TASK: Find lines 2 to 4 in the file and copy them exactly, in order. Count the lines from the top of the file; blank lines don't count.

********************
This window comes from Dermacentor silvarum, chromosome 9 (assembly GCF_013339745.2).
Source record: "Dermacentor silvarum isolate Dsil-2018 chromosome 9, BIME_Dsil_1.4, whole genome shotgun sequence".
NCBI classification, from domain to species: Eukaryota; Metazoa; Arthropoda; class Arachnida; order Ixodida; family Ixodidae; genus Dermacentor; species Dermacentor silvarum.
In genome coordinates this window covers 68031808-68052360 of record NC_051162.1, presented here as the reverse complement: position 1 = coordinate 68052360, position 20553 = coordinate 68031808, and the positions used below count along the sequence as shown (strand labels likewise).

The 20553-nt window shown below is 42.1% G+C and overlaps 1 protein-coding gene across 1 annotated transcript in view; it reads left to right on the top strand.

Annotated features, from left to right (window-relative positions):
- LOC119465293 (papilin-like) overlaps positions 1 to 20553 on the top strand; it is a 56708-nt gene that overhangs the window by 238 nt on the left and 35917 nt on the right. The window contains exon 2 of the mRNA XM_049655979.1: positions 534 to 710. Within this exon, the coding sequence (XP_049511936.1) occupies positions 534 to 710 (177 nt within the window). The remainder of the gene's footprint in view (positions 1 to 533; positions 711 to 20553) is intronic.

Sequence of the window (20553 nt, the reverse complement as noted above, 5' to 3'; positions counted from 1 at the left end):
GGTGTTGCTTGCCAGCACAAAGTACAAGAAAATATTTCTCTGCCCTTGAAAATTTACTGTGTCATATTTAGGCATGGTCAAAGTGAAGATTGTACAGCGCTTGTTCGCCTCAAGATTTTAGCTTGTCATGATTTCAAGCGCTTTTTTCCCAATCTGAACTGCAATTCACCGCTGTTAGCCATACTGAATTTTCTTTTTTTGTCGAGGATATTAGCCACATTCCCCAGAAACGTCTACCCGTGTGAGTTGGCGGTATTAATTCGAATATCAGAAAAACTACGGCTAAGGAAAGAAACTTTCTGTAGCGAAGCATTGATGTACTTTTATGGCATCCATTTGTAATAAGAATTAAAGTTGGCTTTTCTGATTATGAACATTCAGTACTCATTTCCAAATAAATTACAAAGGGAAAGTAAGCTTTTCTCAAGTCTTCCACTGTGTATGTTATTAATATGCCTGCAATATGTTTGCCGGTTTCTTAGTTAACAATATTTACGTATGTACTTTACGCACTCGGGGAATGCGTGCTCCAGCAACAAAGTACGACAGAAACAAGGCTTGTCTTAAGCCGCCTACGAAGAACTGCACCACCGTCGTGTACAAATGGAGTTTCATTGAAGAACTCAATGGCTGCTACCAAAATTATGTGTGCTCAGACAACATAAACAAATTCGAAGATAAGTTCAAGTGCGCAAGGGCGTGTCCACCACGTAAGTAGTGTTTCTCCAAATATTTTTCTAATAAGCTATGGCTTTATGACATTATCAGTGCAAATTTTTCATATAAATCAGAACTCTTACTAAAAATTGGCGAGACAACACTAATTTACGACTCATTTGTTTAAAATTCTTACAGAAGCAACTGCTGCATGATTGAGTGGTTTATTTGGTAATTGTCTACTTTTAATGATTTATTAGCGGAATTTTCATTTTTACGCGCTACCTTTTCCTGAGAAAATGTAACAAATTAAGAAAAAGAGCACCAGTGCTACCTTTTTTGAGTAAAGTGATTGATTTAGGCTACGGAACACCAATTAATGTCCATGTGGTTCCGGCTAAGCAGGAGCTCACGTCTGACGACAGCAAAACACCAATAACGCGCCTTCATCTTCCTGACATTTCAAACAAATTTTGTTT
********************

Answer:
Source record: "Dermacentor silvarum isolate Dsil-2018 chromosome 9, BIME_Dsil_1.4, whole genome shotgun sequence".
NCBI classification, from domain to species: Eukaryota; Metazoa; Arthropoda; class Arachnida; order Ixodida; family Ixodidae; genus Dermacentor; species Dermacentor silvarum.
In genome coordinates this window covers 68031808-68052360 of record NC_051162.1, presented here as the reverse complement: position 1 = coordinate 68052360, position 20553 = coordinate 68031808, and the positions used below count along the sequence as shown (strand labels likewise).